It's mandatory for non-exempt workers under the FLSA to record their time — both for legal reasons and so they are paid fairly. However, there is more debate on whether salaried employees should also keep timesheets if they are exempt. There are several advantages and disadvantages to having even exempt employees keep timesheets; the key is to weigh your options and find which way works best for you and your business.
There are several benefits to think about when deciding whether you want exempt employees to track time like hourly employees already do. Here are a few worth considering:
1. Check Work-Life Balance
Believe it or not, work-life balance is a real problem in the U.S., with studies finding that as much as 66% of American workers lack work-life balance, and 77% admit they've experienced burnout at their current jobs.
Checking timesheets can be a means of figuring out if an employee is working too many hours to the point where it may interfere with their home life. Employees who don't have a good work-life balance are often vulnerable to burnout, stress, and health problems if it persists over a long period of time.
If you can easily pinpoint signs of overworking and step in before it becomes a real problem, you can ensure your workforce is happy, healthy, and productive, saving you money in the long run.
It is also good for employees since they can prove if their workload expectations aren't realistic. If that's the case, then you both have their timesheet to go off of and discuss adjustments where necessary.
2. Increase Productivity
Aside from increasing employee productivity by reducing stress from overworking, structured time tracking can help some employees focus. If you see that an employee works long hours but isn't getting things done, you know they need an efficiency boost.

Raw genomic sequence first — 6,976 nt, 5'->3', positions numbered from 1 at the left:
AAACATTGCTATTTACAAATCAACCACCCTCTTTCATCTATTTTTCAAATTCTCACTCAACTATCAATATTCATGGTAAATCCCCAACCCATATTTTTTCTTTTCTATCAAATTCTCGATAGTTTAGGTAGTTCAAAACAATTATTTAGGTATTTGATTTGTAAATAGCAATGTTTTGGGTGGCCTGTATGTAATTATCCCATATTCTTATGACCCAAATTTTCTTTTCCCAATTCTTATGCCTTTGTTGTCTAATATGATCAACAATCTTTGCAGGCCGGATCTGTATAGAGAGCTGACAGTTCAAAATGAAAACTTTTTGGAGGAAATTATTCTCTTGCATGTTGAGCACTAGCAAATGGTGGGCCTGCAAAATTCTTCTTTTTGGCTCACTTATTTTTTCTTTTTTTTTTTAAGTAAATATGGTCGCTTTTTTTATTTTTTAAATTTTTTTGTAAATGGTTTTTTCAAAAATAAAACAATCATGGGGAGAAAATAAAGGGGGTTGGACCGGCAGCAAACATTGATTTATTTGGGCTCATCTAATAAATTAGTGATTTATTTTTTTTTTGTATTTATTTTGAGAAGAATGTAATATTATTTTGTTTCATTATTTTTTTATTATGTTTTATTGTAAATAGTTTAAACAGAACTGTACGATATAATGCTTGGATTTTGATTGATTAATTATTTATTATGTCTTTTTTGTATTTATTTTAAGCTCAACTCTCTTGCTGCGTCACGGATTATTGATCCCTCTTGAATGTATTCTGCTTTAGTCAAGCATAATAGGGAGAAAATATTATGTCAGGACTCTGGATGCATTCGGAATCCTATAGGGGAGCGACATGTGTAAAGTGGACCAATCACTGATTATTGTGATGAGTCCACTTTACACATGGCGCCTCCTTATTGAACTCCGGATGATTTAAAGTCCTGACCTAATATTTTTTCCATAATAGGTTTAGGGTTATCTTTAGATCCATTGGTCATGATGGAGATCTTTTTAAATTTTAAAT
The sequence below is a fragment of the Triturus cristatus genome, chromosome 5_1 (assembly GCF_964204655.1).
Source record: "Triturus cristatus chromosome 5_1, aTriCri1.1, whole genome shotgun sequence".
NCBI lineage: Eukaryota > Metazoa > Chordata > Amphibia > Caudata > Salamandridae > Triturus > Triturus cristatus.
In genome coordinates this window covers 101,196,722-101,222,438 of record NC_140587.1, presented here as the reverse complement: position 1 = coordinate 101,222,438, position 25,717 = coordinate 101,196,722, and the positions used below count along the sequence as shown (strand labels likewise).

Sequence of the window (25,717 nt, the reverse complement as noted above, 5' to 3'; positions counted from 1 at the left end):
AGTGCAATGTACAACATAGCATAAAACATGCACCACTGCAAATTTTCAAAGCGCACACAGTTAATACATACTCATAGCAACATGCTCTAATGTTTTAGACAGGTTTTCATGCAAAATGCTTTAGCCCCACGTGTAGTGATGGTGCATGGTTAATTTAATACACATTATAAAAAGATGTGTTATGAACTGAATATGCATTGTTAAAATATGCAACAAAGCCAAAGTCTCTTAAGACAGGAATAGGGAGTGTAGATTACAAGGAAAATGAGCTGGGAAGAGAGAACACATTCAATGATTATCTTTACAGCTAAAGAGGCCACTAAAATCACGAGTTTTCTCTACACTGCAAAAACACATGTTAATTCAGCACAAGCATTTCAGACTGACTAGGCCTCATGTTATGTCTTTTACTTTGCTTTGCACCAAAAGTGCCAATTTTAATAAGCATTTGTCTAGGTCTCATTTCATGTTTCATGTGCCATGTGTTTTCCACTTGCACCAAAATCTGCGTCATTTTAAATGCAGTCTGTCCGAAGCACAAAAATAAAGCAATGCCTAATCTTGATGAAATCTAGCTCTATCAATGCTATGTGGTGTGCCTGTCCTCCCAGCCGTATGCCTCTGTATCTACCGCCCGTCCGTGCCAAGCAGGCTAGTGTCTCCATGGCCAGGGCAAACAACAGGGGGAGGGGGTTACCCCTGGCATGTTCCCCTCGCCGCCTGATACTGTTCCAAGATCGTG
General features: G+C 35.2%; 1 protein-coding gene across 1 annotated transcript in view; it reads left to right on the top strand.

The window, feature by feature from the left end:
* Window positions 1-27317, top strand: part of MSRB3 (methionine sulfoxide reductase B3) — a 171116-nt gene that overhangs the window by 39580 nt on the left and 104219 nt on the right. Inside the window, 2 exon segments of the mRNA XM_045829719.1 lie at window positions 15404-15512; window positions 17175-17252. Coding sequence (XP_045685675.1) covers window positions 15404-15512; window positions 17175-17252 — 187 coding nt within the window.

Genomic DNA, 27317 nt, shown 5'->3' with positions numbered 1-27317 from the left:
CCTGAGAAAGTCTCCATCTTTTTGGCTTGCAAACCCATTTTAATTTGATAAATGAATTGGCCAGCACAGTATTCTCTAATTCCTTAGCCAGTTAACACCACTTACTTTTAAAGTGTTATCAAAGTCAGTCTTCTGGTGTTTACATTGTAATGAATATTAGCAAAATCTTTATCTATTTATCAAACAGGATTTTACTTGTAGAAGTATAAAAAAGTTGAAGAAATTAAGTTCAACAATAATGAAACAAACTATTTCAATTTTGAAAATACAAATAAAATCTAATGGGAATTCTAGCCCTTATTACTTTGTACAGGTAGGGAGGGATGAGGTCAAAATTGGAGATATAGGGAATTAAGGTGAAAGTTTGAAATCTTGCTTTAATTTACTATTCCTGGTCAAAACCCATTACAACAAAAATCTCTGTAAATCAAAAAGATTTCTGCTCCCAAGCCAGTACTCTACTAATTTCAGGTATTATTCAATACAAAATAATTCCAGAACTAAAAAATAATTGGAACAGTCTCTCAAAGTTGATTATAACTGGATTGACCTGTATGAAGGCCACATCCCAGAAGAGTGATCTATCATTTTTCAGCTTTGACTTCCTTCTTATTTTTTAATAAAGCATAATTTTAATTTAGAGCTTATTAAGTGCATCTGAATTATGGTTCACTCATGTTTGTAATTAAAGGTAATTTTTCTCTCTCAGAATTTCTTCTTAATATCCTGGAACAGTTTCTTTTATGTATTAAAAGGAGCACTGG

An efficiency boost can come in several forms — reducing stress, having more communication, access to more improved tools and data, and sometimes adding incentives can encourage more productivity. If a viable option, one study found that 86% of employees say they're most productive when they work from home.
In many cases, you can re-examine the employee's skills and behavioral styles to match whether they would be more happy and productive in another position. All employees aren't good at everything, so if you can find a problem sooner and resolve it, you can increase productivity.
3. Identify Under-performers
Timesheets can also be a good indicator for figure out which employees are working too few hours or not working hard enough. Under-performers can cost your company a significant amount of money, so it should be addressed immediately.
The Institute of Employment Studies says that when addressing poor performance, it's important it is done timely and early to avoid issues getting worse down the road. It is much easier to correct a small problem without firm action, but it could lead to being fired if the problem is too big.
It could also be a case where the employee isn't fully aware of their role and responsibilities. When you can easily identify who is underperforming, you can quickly address the issue, pinpoint what's holding the employee back from getting their job done, and move forward accordingly.